If however, your brand new strings have no coating, then the reason might be that they are fresh out of the pack.
This has actually happened to me with a couple of brands and my take is that the manufacturing process might leave the metal stained, perhaps with graphite or some other substance that will take a couple of sessions to rub off completely.
This can stain your fingers and make them look dirty while your strings will look lighter where your fingers have touched them.
When it comes to older strings the built-up of dirt, and oils in the grooves of the strings that come from our own hands will cause them to corrode.
That’s basically inevitable and in a sense that’s the circle of life of any guitar string. More so, if you’re not cleaning your hands before and during each play and you don’t wipe the strings and fretboard then the accumulation of dirt will make the strings appear darker and it can transmit back to your fingers.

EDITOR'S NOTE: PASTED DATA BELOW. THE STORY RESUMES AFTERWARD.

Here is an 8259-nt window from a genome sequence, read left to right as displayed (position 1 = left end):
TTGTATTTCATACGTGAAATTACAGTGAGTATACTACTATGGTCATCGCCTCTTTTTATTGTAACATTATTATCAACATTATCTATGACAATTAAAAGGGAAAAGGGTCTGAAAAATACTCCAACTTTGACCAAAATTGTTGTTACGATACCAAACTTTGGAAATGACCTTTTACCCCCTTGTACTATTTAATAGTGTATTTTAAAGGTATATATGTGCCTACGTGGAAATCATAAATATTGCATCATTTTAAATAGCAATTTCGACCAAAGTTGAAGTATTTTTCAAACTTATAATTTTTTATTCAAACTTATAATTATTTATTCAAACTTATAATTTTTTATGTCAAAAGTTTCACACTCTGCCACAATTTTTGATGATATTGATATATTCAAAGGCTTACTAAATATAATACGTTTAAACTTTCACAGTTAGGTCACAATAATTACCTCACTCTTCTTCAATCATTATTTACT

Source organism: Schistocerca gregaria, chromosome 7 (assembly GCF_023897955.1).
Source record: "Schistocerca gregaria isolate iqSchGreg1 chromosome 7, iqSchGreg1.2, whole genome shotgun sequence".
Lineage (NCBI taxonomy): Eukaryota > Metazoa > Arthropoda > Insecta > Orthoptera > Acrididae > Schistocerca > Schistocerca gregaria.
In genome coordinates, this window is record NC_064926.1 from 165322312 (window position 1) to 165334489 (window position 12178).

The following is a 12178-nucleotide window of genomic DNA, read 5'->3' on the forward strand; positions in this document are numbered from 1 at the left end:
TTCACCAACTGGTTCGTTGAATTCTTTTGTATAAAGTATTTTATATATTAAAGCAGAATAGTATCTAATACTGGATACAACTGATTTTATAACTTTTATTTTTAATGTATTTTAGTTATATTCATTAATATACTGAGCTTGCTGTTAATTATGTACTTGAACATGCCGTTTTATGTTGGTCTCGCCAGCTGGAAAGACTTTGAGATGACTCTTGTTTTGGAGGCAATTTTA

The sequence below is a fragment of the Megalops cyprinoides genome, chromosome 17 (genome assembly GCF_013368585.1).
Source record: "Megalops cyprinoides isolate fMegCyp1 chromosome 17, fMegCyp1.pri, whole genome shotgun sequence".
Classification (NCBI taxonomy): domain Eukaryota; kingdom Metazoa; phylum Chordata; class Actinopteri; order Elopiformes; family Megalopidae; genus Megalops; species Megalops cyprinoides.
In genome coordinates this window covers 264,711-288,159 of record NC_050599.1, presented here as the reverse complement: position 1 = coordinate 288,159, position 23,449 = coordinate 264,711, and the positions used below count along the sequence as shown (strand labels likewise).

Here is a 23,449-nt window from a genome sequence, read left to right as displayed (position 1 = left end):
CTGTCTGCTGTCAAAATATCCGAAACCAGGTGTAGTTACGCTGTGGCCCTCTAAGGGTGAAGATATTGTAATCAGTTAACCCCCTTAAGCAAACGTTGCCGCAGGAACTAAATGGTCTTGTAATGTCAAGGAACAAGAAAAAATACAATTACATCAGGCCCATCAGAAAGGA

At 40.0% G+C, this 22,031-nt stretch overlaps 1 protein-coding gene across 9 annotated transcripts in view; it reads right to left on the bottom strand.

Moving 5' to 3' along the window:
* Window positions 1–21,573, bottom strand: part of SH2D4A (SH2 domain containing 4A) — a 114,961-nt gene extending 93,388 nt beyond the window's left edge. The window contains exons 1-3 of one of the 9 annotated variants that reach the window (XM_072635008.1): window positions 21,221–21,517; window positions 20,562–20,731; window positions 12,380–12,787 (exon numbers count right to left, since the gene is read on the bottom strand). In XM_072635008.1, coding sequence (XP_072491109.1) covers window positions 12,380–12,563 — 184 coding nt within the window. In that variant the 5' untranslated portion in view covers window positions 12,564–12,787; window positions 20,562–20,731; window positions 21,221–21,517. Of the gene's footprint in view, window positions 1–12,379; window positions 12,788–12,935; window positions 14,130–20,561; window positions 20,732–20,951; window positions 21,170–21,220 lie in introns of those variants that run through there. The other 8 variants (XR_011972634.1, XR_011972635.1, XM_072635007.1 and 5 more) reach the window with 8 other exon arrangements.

If you bought a second-hand guitar that is still equipped with old strings you might also see a dark brown residue come off them, that’s most likely dirt and rust which can easily stain your skin.
Oxidation Of Guitar Strings
While new and old strings can stain your fingers, there’s another more common process that can turn the fingers black, and that usually happens when your skin comes in contact with certain metals.
Guitar strings whether they are steel or nylon are manufactured from different types of alloy. Let’s take bronze, or phosphor-bronze strings, while they might help you produce a warm sound, they can also stain your fingers black.
Aluminum alloys like nickel and silver alloys can also produce dark material that can stain your fingers.